According to Bereshit Rabbah 69:5, Avraham, Yitzchak and Yaacov prayed for aging, suffering and sickness, and before this, these conditions did not exist in the human experience.

The reasons are given for each one, and each would be a good answer for theodical questions. Aging was introduced to give a crown of wisdom. Suffering was introduced to provide earthly atonement (rather than leaving it all for Gehinom). Sickness was introduced to provide a wake up call to teshuva (repentance) before death.

All of the arguments are used by Chazal on their own, and also in post-Talmudic works, however I have never seen the Midrash itself quoted as a theodical answer - specifically saying that "Hashem didn't initially do this, because He might have agreed that these conditions are difficult, but when we invited these conditions ourselves then He was willing to introduce them, and their benefits".

My question is, why is this argument not used, and if it is, why so rarely?

If it is used, I'd appreciate to know where, and how. I also wouldn't be opposed to people offering their own rendition of an argument based on their own learning, so long as it is sourced and not just a personal opinion (start a chat for that as I would be happy to hear it unofficially)

  • It’s not such a compelling argument. It begs the question as to why God would listen to the Avot and change Creation to introduce these concepts which I’m sure many people do not wish to experience.
    – ezra
    Commented May 14 at 10:32
  • Begging questions is what Judaism is all about. Begging questions is only bad when we presume there aren't good answers. But I hear @ezra
    – Rabbi Kaii
    Commented May 14 at 10:46

1 Answer 1


I seem to remember this being at least part of subject of a book by Rabbi Adin Even Yisroel Steinsaltz, A”H, called, “The Long Shorter Way”.

I can’t recall if he actually quoted the source you are mentioning, but it was the contrast between “The short, long way”, which was a very brief period until the final redemption combined with the actual, intense spiritual fires of Gehinom, etc. and what Avraham requested, which was “The long, shorter way”, a very long exile with the hardships and suffering of this world softened by comparison.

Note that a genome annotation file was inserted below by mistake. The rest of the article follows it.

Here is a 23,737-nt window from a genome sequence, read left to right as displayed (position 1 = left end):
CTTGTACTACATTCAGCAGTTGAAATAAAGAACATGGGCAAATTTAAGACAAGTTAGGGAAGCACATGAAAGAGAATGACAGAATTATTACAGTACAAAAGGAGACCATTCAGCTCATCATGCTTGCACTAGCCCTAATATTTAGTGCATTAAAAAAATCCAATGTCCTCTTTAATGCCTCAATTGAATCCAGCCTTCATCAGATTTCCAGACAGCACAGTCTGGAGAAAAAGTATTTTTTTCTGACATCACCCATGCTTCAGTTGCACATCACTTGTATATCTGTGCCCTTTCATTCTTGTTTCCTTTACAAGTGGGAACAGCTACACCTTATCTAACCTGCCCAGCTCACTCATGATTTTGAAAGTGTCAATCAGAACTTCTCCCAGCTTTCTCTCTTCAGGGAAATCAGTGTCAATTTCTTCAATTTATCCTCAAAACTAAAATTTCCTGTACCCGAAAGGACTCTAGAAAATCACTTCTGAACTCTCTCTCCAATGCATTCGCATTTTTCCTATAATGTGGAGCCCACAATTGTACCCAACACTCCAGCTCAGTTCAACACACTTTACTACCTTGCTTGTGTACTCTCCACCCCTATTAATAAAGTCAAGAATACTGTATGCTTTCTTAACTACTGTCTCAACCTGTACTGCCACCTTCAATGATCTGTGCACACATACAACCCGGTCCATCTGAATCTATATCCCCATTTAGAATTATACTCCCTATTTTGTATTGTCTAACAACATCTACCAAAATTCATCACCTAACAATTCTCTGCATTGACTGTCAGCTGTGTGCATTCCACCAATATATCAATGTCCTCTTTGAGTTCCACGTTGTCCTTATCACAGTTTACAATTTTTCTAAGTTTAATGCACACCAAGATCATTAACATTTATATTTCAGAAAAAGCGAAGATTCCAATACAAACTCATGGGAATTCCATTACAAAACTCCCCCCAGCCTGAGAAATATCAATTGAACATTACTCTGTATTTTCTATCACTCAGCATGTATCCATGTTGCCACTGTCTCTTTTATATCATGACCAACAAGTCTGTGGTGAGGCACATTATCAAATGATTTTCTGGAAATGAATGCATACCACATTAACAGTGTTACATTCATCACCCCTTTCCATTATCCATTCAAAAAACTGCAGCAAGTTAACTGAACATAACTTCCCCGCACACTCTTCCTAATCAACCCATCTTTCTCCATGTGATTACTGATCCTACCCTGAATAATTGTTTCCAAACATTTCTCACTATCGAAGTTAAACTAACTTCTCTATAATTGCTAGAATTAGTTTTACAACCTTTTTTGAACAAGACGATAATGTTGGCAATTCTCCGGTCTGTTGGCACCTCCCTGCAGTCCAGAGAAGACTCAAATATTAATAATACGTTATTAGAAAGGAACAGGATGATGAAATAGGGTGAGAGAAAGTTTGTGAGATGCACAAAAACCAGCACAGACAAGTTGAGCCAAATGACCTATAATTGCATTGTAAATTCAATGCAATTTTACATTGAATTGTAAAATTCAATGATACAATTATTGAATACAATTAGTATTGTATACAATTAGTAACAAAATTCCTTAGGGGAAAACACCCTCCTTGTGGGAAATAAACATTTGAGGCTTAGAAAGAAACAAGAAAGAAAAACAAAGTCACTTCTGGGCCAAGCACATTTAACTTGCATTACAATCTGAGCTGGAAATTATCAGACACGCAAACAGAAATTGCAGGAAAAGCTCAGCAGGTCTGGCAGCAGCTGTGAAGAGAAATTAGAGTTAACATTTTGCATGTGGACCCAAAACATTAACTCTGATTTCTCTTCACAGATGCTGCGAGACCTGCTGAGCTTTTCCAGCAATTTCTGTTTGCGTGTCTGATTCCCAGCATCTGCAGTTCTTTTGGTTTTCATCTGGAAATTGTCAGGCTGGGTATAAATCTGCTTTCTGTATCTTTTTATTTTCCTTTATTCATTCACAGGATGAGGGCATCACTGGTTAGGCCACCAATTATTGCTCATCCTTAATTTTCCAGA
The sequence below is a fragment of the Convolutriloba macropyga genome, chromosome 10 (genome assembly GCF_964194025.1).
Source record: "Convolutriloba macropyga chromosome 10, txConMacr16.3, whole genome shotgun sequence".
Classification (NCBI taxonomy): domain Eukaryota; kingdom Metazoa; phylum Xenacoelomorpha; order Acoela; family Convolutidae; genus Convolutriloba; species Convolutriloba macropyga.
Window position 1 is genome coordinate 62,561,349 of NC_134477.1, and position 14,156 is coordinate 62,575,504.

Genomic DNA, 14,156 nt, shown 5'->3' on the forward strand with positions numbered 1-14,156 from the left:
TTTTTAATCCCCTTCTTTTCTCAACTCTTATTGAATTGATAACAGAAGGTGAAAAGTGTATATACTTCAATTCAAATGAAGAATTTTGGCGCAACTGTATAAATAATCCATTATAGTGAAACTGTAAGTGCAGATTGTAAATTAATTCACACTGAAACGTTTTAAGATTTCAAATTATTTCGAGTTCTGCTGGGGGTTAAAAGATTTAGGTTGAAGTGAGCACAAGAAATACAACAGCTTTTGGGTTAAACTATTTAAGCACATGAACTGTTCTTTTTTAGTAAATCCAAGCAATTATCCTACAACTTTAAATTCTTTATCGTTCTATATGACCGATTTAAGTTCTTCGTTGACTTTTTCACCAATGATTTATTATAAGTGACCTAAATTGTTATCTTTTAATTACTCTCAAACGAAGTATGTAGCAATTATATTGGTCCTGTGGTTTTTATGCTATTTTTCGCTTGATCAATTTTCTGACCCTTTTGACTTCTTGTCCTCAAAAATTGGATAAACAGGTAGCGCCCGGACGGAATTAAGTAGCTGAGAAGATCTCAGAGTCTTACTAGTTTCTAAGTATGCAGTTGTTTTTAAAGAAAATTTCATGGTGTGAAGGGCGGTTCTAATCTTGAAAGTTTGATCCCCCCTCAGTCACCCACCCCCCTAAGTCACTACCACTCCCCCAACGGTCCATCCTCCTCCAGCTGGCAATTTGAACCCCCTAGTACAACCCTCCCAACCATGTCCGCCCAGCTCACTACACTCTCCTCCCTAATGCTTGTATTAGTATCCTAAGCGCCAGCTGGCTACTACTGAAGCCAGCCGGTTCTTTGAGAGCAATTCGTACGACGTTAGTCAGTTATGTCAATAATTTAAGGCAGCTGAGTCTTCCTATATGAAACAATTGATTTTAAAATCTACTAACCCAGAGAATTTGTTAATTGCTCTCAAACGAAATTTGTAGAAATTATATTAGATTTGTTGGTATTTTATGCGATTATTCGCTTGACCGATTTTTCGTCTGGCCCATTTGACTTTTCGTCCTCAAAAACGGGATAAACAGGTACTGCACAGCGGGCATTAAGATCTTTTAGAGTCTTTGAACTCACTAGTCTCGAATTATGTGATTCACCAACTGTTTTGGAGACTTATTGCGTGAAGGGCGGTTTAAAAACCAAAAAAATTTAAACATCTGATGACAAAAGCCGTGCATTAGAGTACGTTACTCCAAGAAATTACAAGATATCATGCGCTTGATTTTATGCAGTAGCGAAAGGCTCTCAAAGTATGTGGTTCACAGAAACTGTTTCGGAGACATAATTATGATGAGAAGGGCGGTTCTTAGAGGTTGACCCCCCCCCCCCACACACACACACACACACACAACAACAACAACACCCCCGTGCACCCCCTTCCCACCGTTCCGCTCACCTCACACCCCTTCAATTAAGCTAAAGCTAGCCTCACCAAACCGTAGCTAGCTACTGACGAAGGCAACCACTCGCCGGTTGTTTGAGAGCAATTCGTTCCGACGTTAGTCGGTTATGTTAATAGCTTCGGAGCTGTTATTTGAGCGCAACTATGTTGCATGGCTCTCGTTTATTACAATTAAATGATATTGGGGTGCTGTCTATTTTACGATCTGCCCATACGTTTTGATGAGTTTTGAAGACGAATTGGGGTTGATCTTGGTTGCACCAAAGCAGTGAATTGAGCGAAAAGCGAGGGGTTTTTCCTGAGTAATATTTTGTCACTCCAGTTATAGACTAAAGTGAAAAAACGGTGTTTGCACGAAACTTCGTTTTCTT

I seem to recall some mention about the introduction of aging with Avraham because he was indistinguishable from his son, Yitzchok.

If you haven’t read it, it’s a wonderful read in English.

Regarding the introduction of sickness, this follows the commentary of Hezekiah ben Manoach, Chizkuni to Bereshit 48:1 which says that sickness was introduced at the request of Yaacov Avinu to be able to prepare for his death.

Borrowing from the concept discussed by Steinsaltz, this is actually one of the fundamental processes that the Creator of us all implanted within the universe. You can think of it in the context of an idea borrowed from High School or first year College chemistry, namely Stoichiometric equations.

Stoichiometry is founded on the law of conservation of mass (For any system closed to all transfers of matter and energy, the mass of the system must remain constant over time, as the system's mass cannot change, so the quantity can neither be added nor be removed. Therefore, the quantity of mass is conserved over time.) where the total mass of the reactants equals the total mass of the products.

Everything is always in perfect balance. The only variation relates to the rate of the reaction and in which direction it goes, toward products or reactants. The rate and direction can be changed by introducing energy or catalysts (catalysts are independent of and not part of the actual reaction).

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    Sounds great, would appreciate if you could at some point go back to it so you can bolster this answer with a more clear explanation. I will likely get the book anyway, I just don't know when I will have time to read it
    – Rabbi Kaii
    Commented May 14 at 10:48
  • אָמַר רַבִּי יְהוּדָה בַּר סִימוֹן אַבְרָהָם תָּבַע זִקְנָה, אָמַר לְפָנָיו רִבּוֹן הָעוֹלָמִים אָדָם וּבְנוֹ נִכְנָסִין לְמָקוֹם וְאֵין אָדָם יוֹדֵעַ לְמִי מְכַבֵּד, מִתּוֹךְ שֶׁאַתָּה מְעַטְּרוֹ בְּזִקְנָה אָדָם יוֹדֵעַ לְמִי מְכַבֵּד. אָמַר לוֹ הַקָּדוֹשׁ בָּרוּךְ הוּא חַיֶּיךָ דָּבָר טוֹב תָּבַעְתָּ וּמִמְּךָ הוּא מַתְחִיל
    – Rabbi Kaii
    Commented May 14 at 11:03
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    It is an interesting choice of words in the expression, "מִתּוֹךְ שֶׁאַתָּה מְעַטְּרוֹ בְּזִקְנָה". Why wouldn't you choose the shorter expression, "מתוך שאתה מבוגר יותר כו׳"? And in that context, see Yoma 69b which also seems to allude to the Avot together with the concept of the coming of Moshiach. Commented May 14 at 13:21

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